Not an ESG investment.

Jan 24 2022 · 10 minute read

This article was published in Philanthropy Impact magazine, Issue 26, Winter Edition. You can download the a full copy of the magazine by visiting the Philanthropy Impact website: https://www.philanthropy-impac... . Philanthropy Impact is a non profit organisation providing learning, resources and analysis to impact investors, philanthropists and their advisors.


I approached impact investment from the perspective of a grant-giving philanthropist at the Golden Bottle Trust, which is the C. Hoare & Co charitable foundation. Whilst we had succeeded in making some systemic and catalytic grants, I felt that many grants were not achieving very much.

In 2010, the trustees empowered me to make social investments of up to 10 per cent of the endowment, and quite quickly afterwards they were encouraged enough to raise the limit to 20 per cent. The first investment was in equity, the second was in the pioneering Peterborough Prison Social Impact Bond, and then I found that at that time it was possible to earn 5 per cent on debt (loans to charities) whereas the bank was paying little or nothing on deposits, so we invested in some debt instruments (including a microfinance fund).

Within a few years, we had our first clear lesson: this was not a part-time activity but required both in-depth investment and impact measurement expertise. This finding prompted us, in 2015, to join up with another non-profit, Panahpur, which had committed to invest 100 per cent of its endowment into impact solutions. Together, we hired the professional team we needed to expand what we were doing, and to deliver our big ambitions to encourage others to invest in this way — and created Snowball. We were quickly joined by Friends Provident Foundation, Skagen Conscience Capital, Gower Street, and the Ian Taylor Foundation, who all wanted to align their assets with their missions. At the time, these partners had to take all investment decisions as the partnership was unregulated.


We built an investment portfolio whose capital contributed to tackling all 17 United Nation’s Sustainable Development Goals (SDGs) intentionally and additionally. These goals will never be met with just philanthropic and taxpayer’s money — it was and still is important to mobilise mainstream investment markets.

We wanted to keep the impact themes broad, and to demonstrate that it is possible to achieve competitive returns and measurable impact. The portfolio used cash and fxed income, public equities and private equities, and some venture fnance. Importantly, the fund was designed to be evergreen (which is to say that we do not have to liquidate investments and wind up the fund at any particular time).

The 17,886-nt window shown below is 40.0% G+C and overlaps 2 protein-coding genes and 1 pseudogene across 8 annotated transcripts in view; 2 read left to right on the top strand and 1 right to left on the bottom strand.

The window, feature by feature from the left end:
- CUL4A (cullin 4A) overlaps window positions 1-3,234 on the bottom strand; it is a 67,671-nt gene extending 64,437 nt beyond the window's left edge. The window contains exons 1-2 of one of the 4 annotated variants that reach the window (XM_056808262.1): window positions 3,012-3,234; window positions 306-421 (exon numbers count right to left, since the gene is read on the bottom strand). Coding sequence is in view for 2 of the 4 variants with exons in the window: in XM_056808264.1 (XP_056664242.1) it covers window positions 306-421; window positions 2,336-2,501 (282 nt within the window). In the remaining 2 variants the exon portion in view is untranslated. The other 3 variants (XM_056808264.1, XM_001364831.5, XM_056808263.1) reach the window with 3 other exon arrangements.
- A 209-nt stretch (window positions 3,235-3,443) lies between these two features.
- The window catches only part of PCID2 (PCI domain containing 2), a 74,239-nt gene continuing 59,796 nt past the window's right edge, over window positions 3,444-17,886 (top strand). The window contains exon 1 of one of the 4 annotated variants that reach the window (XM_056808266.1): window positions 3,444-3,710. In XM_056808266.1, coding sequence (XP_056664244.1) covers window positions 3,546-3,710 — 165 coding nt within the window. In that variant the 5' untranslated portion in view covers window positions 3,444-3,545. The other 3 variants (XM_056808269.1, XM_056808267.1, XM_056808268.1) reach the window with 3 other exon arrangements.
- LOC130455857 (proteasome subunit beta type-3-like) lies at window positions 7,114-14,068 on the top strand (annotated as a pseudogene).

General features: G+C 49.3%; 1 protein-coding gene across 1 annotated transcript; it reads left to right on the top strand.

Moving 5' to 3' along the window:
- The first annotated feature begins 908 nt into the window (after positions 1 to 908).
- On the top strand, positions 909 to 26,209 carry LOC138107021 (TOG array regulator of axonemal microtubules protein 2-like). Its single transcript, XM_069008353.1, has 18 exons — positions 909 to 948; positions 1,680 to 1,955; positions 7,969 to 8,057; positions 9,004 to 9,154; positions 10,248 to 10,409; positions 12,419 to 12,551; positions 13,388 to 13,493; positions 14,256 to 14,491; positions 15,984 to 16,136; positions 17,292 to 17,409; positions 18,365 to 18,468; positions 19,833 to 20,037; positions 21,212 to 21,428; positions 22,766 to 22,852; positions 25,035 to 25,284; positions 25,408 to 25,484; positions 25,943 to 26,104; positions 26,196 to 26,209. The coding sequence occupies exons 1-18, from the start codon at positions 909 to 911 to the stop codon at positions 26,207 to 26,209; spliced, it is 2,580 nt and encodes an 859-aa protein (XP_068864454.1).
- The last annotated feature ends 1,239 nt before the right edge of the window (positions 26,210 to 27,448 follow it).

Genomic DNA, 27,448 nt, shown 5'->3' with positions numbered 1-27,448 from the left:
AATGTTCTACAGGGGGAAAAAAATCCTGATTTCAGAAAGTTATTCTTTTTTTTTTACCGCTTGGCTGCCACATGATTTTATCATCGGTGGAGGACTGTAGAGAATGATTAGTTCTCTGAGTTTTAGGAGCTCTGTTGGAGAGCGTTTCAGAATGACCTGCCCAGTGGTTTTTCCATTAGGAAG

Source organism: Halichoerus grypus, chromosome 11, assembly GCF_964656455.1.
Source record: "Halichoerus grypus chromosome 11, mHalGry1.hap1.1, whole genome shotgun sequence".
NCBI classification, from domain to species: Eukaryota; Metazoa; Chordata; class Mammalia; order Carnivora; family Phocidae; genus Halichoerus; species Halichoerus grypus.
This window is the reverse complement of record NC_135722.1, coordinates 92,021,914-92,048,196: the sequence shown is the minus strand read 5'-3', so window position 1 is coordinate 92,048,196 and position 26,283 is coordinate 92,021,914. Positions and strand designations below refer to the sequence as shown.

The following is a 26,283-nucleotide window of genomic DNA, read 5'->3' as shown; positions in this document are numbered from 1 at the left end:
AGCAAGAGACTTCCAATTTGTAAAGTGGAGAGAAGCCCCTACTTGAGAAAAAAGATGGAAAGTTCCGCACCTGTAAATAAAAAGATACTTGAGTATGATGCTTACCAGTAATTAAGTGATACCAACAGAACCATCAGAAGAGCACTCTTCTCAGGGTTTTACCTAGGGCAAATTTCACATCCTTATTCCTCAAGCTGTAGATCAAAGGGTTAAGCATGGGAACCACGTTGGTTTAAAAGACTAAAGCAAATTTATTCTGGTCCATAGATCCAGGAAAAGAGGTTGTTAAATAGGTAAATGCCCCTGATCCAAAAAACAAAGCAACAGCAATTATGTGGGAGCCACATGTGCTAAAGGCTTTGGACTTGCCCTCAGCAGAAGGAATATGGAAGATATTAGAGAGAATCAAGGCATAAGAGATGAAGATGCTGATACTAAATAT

We were early members of the Impact Measurement Project — we adopted their methodology in order to contribute to a coalescing of standards, but we also added to their thinking in the way it can be applied in a multi-manager or “fund of funds” context. Part of this work involved designing an impact framework, and a simple visual to display the impact score of portfolio holdings and of the portfolio as a whole. This is our “bullseye”. We later won two awards for the impact management methodology we developed (Pensions for Purpose, 2019, Impact Strategy Award and Most Read Content for the first report we published on it).


The bullseye chart denotes the impact intensity of our portfolio by showing the % of the portfolio that sits in each ring of the bullseye. We aim to drive the impact score toward the centre of the bullseye.

Having started to establish our track record delivering good financial returns and measurable impact, we wanted to review our structure and how it would support our momentum towards our overall mission. The difficulty with this form of partnership is that it is difficult to scale, as not all prospective investors want to sit as full partners, preferring to delegate to expert and active investment management, optimising for risk, return and impact. So, in 2019, Snowball was re-born as a conventional GP/ LP-regulated fund with a much lower entry ticket (£150k). This was a key intermediate step in our journey towards making it possible for everyone to invest in solutions to improve society.

One merit of a familiar structure is that it is easier to compare with other such investments. We contend that an impact investment portfolio offers good risk-adjusted returns. The returns are lower than you can obtain in focused and leveraged funds, but our fund is very diverse across geographies and sectors and is not leveraged. Also, our fund held as part of any conventional portfolio should improve risk adjusted returns by diversifying exposures in the portfolio. Snowball delivered 7 per cent in the first six months of 2021, well ahead of our target of 6 per cent per annum. Markets have benefited from much central bank support over the past 15 years — the true test of our conviction will be in next market correction, and we expect the value of holdings contributing to solutions to social issues to fare better than pure financial investments.

Snowball holds newly invested cash in public equities whilst awaiting the next private impact fund to close so we deploy quickly into impact. These are shares that would hold their own in mainstream investment markets, maximizing returns for a given level of risk, using ESG measurement metrics.


Snowball, however, is not an ESG investment: instead, our requirement is that the funds we invest in are invested in companies whose products and services create a measurable and additional positive social outcome.

This means that the bulk of our investments are in instruments to which the conventional mainstream markets would not allocate (or not until very recently). Examples include Resonance social housing, including their Women in Safe Homes Fund; Circularity Capital; and The Yield Lab. These are intentional and measurable impact investments, and they differ from ordinary financial investments with an ESG label, or who are scoring ESG risk. The problems with ESG investing are being intensely discussed, with Tariq Fancy, Desiree Fixler and James Anderson sharing insider views to accelerate a much needed focus on integrity and standards. Elsewhere, industry observers like Columbia Business School are highlighting the way that self-proclaimed ESG companies and funds are falling well short on their commitments. Reshaping finance has become an imperative and these ESG escapees have joined those of us who recognise that the short-term pursuit of profit whilst externalising and outsourcing the long term costs of that profit has run its course. Snowball is completely changing how we all think about investing. We are pioneering new ground as much as possible, being transparent and sharing our learning as we go. Our theory of change will be achieved by a systemic transformation of financial markets.